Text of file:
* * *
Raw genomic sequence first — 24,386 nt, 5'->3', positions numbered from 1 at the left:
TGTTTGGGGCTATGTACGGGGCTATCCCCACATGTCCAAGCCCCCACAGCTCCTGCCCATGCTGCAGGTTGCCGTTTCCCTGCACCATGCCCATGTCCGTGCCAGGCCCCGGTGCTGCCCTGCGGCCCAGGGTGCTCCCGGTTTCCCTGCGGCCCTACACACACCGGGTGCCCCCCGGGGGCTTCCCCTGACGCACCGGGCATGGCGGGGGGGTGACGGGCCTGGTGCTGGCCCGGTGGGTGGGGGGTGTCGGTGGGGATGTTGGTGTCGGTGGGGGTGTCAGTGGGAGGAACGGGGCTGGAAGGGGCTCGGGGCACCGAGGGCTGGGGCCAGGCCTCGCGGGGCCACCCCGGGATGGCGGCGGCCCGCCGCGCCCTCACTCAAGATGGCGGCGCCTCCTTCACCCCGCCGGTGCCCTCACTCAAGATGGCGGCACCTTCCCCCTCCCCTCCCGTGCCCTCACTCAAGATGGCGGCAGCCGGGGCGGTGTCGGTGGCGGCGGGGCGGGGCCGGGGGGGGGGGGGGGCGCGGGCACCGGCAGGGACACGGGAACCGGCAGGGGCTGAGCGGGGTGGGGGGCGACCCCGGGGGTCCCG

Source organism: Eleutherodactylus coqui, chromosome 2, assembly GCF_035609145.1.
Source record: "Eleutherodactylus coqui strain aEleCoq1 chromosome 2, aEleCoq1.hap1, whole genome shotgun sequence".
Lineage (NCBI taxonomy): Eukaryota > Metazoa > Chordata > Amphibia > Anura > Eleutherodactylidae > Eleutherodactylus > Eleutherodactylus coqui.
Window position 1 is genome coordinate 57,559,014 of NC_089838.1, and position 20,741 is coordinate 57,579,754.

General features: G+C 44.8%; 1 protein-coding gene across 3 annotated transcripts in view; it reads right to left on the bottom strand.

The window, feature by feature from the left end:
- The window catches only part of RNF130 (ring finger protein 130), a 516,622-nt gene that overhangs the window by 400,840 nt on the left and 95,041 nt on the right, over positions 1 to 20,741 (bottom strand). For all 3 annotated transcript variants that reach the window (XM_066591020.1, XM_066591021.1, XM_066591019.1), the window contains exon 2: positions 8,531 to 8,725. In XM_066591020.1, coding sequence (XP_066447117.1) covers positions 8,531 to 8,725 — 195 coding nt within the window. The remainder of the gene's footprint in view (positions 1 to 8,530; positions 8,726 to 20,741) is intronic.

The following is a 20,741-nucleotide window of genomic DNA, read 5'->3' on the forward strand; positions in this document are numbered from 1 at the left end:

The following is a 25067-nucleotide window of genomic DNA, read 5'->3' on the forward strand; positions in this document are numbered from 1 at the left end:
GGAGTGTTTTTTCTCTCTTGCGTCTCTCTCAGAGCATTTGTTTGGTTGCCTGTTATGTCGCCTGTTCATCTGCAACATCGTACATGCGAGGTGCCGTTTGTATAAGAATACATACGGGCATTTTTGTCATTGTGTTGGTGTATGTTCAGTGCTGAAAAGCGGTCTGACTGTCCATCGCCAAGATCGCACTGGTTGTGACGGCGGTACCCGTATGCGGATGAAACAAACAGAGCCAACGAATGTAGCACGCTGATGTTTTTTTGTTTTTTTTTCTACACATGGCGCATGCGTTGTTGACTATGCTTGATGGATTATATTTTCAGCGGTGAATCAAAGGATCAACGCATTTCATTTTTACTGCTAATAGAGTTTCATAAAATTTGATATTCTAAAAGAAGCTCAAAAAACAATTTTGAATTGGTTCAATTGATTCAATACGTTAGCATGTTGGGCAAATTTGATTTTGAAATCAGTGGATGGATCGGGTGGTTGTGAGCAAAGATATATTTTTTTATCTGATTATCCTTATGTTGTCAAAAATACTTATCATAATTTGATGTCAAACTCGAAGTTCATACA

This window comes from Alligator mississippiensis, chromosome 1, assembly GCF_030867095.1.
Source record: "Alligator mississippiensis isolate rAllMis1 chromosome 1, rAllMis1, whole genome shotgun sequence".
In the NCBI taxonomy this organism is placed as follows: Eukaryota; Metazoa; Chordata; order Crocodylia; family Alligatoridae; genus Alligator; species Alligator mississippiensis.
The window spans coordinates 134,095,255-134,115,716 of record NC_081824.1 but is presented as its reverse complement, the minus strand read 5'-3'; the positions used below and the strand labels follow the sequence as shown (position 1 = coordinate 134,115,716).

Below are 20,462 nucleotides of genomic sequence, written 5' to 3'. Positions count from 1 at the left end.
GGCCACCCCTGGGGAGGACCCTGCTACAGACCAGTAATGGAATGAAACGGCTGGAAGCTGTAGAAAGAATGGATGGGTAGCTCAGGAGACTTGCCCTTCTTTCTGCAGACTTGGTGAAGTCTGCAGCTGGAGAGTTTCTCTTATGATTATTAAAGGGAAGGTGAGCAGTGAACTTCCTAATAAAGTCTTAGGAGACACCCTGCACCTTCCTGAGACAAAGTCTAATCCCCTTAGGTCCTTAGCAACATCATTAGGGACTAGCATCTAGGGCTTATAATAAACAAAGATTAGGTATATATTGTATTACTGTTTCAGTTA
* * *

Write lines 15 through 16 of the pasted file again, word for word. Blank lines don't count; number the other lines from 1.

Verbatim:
In the NCBI taxonomy this organism is placed as follows: Eukaryota; Metazoa; Chordata; order Crocodylia; family Alligatoridae; genus Alligator; species Alligator mississippiensis.
The window spans coordinates 134,095,255-134,115,716 of record NC_081824.1 but is presented as its reverse complement, the minus strand read 5'-3'; the positions used below and the strand labels follow the sequence as shown (position 1 = coordinate 134,115,716).